That’s my new song, to the tune of the song “I’m so bored with the USA” by The Clash. Seriously. I finally tried to watch an episode of Game of Thrones, thinking it couldn’t be half as bad as that guy’s hackneyed, clichéd, terribly boring writing, but it is! And maybe even more than half. But the people are so pretty it’s almost Beverly Hills 90210 with a 21st century adjustment in the tits and blood department. It was fitting that I tried to watch it right after trying to watch Anchorman 2, where the best line was “Why tell the people what they need to hear? Why not tell them what they want to hear?” and this medieval bullshit is apparently something a lot of people enjoy. I’ve just had a little too much of the Middle Ages for one lifetime, I suppose. 

Even more data courtesy of Amazon’s KDP

For those indie writers who have books on Amazon, the KDP site just got even more dataful with some new charts and stuff! They’ve added a Sales Dashboard with settable date parameters that breakdown your book sales versus book loans versus free downloads. I stretched out the timeline just to see what that would look like (although it only goes back 90 days, which is a shame. I’d like to see it go back further), and was a little startled to see that one day in March I had more than 300 downloads – turns out they were all from the Dragon City series of books, so they must have been featured on some website or mailer somewhere, and they’re getting some decent reviews and ratings from that spike. Mostly my books average around 20 downloads a day (almost all from the 22 free titles they still (gratefully) have going on there). Anyway, seems like as good a time as any to post the fourth cover of Snapdragon Alley, #44 in Children’s Science Fiction on Kindle right now.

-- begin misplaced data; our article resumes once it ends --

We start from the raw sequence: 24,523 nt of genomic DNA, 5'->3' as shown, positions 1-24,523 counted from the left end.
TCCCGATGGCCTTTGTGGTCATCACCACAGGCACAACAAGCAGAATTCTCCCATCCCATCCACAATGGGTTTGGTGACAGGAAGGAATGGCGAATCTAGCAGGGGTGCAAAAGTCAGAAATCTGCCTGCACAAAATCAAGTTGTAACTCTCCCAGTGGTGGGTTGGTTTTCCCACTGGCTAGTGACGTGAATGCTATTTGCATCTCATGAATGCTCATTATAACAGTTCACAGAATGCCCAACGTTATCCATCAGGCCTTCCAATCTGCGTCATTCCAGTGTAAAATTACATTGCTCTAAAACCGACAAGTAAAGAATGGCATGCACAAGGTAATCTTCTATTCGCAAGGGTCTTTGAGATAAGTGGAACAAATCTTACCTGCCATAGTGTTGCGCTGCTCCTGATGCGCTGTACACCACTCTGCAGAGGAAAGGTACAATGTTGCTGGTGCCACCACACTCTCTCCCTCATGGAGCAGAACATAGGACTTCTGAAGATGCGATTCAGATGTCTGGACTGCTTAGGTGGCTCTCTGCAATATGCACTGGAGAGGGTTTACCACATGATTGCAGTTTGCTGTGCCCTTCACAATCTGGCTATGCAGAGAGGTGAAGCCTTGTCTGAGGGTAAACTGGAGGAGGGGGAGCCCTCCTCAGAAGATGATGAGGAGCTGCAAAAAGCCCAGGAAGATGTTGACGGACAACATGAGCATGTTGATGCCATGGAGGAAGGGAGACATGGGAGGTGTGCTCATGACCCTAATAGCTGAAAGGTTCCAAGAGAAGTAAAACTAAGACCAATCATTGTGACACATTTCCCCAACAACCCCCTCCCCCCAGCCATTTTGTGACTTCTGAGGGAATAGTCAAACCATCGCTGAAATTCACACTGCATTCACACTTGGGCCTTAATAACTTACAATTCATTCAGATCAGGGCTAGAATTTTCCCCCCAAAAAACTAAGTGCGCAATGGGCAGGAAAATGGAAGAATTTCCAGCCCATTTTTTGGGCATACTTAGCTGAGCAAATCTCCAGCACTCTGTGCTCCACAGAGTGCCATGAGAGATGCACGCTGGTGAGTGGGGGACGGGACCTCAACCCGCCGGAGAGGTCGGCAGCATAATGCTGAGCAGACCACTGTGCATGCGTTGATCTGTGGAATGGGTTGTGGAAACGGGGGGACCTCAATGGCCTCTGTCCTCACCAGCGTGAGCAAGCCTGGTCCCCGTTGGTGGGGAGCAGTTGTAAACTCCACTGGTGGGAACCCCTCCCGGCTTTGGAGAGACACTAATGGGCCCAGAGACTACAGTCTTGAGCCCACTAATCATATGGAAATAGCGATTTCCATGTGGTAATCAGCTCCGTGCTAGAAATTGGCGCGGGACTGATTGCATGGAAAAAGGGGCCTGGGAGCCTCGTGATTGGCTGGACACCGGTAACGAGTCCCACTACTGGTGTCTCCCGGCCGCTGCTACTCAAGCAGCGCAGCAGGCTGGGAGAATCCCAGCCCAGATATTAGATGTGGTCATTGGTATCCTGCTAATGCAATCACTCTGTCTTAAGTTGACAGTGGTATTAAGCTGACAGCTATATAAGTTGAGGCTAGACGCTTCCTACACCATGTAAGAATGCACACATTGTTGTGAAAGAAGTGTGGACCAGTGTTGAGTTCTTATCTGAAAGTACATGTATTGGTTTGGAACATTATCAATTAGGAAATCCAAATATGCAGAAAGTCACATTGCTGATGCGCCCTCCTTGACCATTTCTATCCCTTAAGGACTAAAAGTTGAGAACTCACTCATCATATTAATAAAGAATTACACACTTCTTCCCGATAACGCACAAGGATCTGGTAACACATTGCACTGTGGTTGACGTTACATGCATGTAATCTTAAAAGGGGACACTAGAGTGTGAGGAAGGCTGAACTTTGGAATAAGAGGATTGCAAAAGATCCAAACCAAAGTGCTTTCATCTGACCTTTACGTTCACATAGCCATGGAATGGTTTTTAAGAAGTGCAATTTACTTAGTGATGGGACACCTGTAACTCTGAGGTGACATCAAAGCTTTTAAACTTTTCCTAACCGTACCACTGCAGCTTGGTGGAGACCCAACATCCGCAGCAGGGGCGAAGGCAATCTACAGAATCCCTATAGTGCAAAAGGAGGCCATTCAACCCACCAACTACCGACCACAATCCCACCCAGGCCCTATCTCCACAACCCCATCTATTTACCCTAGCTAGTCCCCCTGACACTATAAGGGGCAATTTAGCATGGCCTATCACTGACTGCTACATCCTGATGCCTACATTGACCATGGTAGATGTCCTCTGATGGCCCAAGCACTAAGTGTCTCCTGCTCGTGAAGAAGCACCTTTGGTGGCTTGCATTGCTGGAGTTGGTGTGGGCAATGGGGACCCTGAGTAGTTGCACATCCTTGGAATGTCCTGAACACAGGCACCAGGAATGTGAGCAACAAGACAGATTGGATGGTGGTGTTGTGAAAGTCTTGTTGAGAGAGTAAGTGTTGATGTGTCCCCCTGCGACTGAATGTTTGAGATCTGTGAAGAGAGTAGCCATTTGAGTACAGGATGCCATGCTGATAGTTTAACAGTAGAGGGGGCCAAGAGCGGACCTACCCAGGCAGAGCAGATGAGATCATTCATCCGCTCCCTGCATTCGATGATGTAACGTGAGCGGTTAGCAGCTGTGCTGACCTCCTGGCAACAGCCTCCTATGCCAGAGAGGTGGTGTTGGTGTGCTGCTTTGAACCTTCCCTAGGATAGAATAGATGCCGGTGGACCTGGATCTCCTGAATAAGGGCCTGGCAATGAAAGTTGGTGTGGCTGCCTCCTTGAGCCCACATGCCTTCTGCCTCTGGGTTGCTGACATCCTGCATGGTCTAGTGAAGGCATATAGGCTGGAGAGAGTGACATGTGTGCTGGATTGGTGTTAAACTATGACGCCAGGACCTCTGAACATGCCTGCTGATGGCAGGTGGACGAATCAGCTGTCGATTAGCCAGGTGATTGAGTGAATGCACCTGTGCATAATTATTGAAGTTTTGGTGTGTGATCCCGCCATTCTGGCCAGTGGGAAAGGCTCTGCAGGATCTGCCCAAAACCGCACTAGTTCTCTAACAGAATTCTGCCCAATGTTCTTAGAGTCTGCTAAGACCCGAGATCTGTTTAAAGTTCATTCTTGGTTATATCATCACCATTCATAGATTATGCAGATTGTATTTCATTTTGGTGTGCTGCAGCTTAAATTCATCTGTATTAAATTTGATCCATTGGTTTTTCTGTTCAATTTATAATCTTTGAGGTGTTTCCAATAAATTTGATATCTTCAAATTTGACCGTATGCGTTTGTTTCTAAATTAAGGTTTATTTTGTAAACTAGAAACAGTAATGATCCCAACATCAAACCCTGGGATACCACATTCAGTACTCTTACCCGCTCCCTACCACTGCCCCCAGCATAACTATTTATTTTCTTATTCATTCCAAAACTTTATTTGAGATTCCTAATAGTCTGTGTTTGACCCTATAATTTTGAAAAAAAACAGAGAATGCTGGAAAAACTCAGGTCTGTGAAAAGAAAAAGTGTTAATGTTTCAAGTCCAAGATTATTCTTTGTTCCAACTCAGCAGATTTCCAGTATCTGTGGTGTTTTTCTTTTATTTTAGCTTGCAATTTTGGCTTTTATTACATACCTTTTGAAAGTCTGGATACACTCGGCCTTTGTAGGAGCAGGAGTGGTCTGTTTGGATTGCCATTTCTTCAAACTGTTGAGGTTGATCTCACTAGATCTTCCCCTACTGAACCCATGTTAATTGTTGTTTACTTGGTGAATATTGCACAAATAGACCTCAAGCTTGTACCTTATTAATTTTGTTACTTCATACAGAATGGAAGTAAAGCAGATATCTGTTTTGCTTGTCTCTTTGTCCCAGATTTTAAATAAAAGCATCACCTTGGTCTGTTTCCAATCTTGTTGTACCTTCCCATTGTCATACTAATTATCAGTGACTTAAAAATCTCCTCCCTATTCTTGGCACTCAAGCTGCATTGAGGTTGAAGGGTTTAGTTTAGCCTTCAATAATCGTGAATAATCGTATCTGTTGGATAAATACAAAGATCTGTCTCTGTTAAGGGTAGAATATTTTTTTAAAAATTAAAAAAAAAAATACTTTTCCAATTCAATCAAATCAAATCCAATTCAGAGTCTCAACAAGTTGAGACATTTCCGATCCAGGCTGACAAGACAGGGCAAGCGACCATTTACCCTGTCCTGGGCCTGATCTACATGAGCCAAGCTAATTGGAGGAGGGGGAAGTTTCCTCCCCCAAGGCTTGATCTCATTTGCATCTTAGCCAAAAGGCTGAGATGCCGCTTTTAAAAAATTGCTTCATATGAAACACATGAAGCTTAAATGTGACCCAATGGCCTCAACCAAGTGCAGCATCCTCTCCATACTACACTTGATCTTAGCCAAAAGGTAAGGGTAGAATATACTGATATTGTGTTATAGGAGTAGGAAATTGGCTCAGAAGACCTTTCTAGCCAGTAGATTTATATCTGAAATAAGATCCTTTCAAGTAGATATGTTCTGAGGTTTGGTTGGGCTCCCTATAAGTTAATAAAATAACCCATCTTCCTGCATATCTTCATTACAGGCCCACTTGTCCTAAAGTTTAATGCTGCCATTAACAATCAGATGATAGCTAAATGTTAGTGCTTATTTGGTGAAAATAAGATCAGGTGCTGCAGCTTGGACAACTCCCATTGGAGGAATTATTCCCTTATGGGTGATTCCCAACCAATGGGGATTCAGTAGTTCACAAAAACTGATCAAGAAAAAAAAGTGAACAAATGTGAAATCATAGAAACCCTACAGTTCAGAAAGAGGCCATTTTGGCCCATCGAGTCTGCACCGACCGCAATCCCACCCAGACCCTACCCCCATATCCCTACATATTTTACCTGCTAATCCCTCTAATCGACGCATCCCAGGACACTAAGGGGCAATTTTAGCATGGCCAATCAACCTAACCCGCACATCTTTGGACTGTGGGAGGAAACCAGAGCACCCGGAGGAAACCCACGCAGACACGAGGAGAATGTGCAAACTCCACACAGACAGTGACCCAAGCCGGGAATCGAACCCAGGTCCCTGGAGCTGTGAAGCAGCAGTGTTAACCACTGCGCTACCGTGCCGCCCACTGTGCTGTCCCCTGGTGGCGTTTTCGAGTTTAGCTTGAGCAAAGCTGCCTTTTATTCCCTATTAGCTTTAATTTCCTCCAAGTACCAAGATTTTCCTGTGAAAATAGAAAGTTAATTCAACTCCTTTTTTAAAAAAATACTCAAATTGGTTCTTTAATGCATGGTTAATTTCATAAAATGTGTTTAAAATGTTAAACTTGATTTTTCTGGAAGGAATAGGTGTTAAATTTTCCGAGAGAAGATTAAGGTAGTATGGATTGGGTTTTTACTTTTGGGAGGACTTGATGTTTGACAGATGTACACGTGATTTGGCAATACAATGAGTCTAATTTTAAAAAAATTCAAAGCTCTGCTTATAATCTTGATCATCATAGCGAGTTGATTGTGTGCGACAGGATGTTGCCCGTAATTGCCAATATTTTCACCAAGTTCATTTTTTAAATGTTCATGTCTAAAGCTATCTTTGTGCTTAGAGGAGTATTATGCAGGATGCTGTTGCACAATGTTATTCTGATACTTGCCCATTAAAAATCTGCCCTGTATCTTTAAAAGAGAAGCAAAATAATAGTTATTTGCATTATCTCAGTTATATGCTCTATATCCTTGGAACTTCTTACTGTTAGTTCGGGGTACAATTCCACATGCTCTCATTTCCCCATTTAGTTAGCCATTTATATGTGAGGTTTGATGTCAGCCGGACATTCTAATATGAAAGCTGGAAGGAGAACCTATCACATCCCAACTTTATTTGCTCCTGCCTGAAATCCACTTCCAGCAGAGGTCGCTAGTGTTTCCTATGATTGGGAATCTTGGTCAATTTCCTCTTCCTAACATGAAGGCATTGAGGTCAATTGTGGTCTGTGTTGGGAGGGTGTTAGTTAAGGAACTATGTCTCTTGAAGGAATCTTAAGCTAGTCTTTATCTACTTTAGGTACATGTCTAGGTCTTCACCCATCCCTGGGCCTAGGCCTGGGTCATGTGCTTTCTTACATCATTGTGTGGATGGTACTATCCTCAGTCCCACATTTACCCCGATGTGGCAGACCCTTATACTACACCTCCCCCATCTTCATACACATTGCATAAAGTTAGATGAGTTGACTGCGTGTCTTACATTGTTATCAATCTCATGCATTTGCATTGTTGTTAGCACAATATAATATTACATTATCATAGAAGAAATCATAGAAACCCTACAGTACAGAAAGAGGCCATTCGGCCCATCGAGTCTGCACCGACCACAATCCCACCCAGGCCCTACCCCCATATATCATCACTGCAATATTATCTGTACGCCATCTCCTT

snapdragon_cover4a

 

Data Wars